2018 Marathon United Way Golf Classic

Left to right: Jeremy Swarts, Angelle Hill, Sandy Cooksey, and Gary Truxillo representing Turner.

Ashland, Kentucky – Turner Industries participated on behalf of Marathon Petroleum Company in United Way’s golf tournament fundraiser at Bellefonte Country Club, serving food as well as entering a team to play in the tournament. SUMMER 2018 29


Turner Industries – Gold Sponsor at CCA Event Baton Rouge and Lake Charles, La. – Turner Industries served as a gold sponsor for the Coastal Conservation Association of Louisiana (CCA) and The Backpacker’s Wild and Scenic Film Festival. Families gathered at The Backpacker (Baton Rouge and Lake Charles) to view inspiring films about being mindful of the planet and celebrating its riches. All ticket proceeds went toward CCA’s efforts in keeping the coastline healthy and fishable for generations to come.

Kudos! Baton Rouge, La. – Turner employees Don Galvez and Jan Lavespere are members of a local nonprofit organization, Famine is the Enemy (F.I.T.E), which holds events to feed local homeless individuals every weekend in the Baton Rouge area. Seeing a need for other services, Jan also began to collect money for hygiene kits to pass out. She collected enough money to donate over 70 kits. During one of the events Don noticed a man with tattered shoes. Don took the shoes off his feet, gave them to the man, and continued to serve others at the feed in his socks. Kudos to both of you.

Land of the Free Because of the Brave Pasadena, Texas – In honor of Memorial Day, Sr. Vice President of Construction John Golashesky and Vice President of Maintenance Mack Hayes hosted an employee event to remember and honor those men and women who have died while serving in our armed forces.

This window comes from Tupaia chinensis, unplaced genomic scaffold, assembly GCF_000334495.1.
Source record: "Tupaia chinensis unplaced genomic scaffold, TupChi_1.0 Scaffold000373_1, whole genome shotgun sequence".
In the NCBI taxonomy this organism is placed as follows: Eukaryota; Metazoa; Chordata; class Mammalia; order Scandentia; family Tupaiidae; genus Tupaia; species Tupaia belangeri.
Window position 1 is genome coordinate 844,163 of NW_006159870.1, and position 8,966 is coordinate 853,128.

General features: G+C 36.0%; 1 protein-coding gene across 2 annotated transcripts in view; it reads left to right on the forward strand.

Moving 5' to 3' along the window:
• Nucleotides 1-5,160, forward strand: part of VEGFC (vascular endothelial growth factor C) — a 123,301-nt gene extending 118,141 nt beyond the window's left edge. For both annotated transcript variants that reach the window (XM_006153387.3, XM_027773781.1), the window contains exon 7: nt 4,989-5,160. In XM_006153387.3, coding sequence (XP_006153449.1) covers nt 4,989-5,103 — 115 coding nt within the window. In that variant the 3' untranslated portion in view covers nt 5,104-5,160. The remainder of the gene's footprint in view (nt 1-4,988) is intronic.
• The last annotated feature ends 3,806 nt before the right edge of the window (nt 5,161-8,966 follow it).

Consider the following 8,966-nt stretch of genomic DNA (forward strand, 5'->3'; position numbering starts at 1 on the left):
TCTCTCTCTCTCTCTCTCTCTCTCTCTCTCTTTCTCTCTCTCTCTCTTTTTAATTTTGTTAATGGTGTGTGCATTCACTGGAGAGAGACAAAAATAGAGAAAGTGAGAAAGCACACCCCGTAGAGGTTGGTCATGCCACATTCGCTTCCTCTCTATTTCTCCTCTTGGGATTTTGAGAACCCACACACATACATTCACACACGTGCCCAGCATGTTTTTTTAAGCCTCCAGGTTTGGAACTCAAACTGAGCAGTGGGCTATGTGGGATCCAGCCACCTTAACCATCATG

Pasadena Office Holds 36th Blood Drive Pasadena, Texas – Turner Industries in Pasadena held its 36th blood drive. A total of 812 units of blood have been donated to the Gulf Coast Regional Blood center since beginning the drives for this region in 2002. One blood donation has the potential of saving three lives.

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TURNER INDUSTRIES Company Magazine


About Us T

urner Industries provides a single solution in heavy industrial construction, maintenance, turnaround, pipe and module fabrication, equipment, rigging and specialized transportation, and associated specialty services. With $2.49B in 2017 revenue, Engineering News-Record Sourcebook ranks Turner the number one industrial maintenance contractor in the United States, and one of the top contractors in Texas and Louisiana. The company, headquartered in Baton Rouge, Louisiana, employs 20,000+ and works across the United States.

SERVICE OFFERINGS CONSTRUCTION EQUIPMENT, RIGGING & SPECIALIZED TRANSPORTATION PIPE FABRICATION MODULAR FABRICATION MAINTENANCE & TURNAROUNDS SPECIALTY SERVICES

REGIONAL OFFICES TEXAS

Houston Point Comfort Beaumont

LOUISIANA Baton Rouge Geismar Lake Charles Monroe

ALABAMA Decatur

Corporate Office

Corpus Christi Paris Freeport Port Allen New Orleans LaPlace

Mobile

FLORIDA

Division/Regional Office

Pensacola

EXECUTIVE LEADERSHIP

ROLAND TOUPS

THOMAS TURNER

BILLY GUITREAU

Chairman & CEO

Vice Chairman & President

Chief Operating Officer

www.turner-industries.com

turnerbusdev@turner-industries.com

(800) 288-6503

SUMMER 2018 31


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Turner Industries Company Magazine Summer 2018  
Turner Industries Company Magazine Summer 2018